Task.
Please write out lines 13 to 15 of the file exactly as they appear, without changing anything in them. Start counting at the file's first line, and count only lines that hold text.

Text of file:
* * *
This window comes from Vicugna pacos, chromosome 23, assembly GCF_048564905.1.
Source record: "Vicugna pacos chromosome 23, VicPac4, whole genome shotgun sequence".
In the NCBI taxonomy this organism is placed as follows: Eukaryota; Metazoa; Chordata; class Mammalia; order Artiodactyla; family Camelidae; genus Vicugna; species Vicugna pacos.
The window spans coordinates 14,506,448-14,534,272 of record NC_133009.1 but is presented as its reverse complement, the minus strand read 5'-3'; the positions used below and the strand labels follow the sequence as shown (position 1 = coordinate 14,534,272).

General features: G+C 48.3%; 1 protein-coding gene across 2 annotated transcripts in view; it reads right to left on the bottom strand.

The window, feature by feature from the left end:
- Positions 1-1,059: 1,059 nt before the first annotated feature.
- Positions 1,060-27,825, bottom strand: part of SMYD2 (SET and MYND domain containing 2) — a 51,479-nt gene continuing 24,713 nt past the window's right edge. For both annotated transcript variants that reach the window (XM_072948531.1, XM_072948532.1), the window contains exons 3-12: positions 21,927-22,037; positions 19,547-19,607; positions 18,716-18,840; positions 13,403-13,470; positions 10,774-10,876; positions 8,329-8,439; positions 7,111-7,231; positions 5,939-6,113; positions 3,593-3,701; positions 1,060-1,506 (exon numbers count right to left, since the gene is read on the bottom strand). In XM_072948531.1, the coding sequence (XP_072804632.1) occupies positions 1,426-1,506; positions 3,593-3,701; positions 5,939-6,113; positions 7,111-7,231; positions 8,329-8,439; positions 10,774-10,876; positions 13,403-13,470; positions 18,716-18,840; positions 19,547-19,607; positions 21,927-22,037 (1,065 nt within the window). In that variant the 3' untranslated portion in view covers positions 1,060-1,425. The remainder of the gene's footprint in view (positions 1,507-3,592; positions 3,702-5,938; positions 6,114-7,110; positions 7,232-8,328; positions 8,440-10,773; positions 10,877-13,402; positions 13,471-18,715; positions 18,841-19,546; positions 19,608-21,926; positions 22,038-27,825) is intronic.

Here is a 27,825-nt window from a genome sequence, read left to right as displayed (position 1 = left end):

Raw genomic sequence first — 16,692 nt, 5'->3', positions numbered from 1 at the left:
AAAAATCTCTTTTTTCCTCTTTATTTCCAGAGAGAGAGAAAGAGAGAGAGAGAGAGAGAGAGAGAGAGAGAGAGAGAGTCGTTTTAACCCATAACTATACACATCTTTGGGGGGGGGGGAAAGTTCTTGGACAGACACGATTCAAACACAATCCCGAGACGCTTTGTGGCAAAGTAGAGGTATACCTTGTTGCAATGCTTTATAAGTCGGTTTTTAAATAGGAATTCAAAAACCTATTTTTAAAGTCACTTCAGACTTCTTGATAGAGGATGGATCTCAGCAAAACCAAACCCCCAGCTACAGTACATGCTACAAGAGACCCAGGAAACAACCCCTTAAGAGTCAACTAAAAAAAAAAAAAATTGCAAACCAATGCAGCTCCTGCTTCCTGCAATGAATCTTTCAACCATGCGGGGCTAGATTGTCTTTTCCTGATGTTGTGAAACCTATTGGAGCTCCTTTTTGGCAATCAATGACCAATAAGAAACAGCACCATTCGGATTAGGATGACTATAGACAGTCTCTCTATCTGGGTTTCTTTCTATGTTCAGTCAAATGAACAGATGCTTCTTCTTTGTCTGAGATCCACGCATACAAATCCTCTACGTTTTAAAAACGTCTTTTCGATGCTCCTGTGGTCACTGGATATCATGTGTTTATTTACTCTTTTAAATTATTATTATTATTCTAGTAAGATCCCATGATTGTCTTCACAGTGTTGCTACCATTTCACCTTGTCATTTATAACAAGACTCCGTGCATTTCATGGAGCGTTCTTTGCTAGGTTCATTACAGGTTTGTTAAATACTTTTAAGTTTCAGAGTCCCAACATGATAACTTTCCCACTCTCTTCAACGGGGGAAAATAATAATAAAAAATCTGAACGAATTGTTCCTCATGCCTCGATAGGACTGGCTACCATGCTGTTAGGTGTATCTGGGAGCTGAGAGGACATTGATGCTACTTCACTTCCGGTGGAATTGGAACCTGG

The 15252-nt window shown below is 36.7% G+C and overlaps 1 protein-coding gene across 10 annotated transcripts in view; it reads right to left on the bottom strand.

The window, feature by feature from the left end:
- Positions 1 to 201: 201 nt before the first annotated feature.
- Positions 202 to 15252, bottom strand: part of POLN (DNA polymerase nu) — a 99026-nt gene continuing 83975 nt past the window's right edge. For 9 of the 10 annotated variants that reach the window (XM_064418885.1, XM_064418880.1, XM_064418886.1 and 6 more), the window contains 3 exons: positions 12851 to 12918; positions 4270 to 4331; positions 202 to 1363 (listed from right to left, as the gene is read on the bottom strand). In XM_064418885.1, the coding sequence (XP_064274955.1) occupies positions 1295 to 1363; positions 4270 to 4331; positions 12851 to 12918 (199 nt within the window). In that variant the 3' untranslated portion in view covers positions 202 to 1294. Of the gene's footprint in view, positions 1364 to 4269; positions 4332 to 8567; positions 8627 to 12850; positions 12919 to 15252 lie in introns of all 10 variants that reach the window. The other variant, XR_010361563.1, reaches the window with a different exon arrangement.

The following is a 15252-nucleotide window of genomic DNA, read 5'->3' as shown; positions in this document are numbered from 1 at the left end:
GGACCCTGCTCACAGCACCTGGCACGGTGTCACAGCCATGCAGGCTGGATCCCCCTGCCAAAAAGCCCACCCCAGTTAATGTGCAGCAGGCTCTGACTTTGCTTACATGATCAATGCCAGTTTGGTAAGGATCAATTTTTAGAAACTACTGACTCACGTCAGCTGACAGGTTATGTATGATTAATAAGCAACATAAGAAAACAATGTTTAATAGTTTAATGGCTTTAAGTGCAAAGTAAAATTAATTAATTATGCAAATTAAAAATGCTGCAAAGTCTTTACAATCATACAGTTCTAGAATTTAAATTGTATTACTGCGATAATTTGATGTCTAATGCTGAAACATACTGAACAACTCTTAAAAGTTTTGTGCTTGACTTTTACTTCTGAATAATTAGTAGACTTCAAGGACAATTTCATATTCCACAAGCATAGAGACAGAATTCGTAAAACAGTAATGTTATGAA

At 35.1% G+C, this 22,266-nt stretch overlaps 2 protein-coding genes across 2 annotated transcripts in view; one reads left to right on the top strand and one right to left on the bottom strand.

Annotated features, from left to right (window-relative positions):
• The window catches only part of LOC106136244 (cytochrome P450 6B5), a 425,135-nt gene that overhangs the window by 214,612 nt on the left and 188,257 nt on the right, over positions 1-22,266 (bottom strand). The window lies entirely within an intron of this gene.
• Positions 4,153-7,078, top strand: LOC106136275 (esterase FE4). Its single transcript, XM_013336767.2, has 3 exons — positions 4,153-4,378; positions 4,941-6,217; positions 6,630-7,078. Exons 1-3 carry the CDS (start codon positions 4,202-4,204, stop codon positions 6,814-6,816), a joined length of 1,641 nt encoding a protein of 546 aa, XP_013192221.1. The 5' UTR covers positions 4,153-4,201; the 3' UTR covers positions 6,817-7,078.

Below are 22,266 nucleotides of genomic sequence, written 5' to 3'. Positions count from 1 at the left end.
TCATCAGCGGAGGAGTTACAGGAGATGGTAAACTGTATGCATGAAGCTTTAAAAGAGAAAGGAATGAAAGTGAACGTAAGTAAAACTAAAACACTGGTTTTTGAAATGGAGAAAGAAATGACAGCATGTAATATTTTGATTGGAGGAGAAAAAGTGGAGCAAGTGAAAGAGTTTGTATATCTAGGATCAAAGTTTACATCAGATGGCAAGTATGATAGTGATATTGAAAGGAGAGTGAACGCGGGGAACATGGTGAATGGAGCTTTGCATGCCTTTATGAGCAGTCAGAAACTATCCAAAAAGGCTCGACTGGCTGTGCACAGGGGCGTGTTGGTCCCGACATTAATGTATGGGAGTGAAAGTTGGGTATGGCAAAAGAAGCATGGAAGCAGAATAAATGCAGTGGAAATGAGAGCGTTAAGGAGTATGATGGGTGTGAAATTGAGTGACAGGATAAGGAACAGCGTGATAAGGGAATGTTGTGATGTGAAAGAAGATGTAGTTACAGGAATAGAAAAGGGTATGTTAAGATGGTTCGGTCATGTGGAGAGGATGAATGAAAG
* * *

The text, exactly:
The window, feature by feature from the left end:
- Positions 1 to 201: 201 nt before the first annotated feature.
- Positions 202 to 15252, bottom strand: part of POLN (DNA polymerase nu) — a 99026-nt gene continuing 83975 nt past the window's right edge. For 9 of the 10 annotated variants that reach the window (XM_064418885.1, XM_064418880.1, XM_064418886.1 and 6 more), the window contains 3 exons: positions 12851 to 12918; positions 4270 to 4331; positions 202 to 1363 (listed from right to left, as the gene is read on the bottom strand). In XM_064418885.1, the coding sequence (XP_064274955.1) occupies positions 1295 to 1363; positions 4270 to 4331; positions 12851 to 12918 (199 nt within the window). In that variant the 3' untranslated portion in view covers positions 202 to 1294. Of the gene's footprint in view, positions 1364 to 4269; positions 4332 to 8567; positions 8627 to 12850; positions 12919 to 15252 lie in introns of all 10 variants that reach the window. The other variant, XR_010361563.1, reaches the window with a different exon arrangement.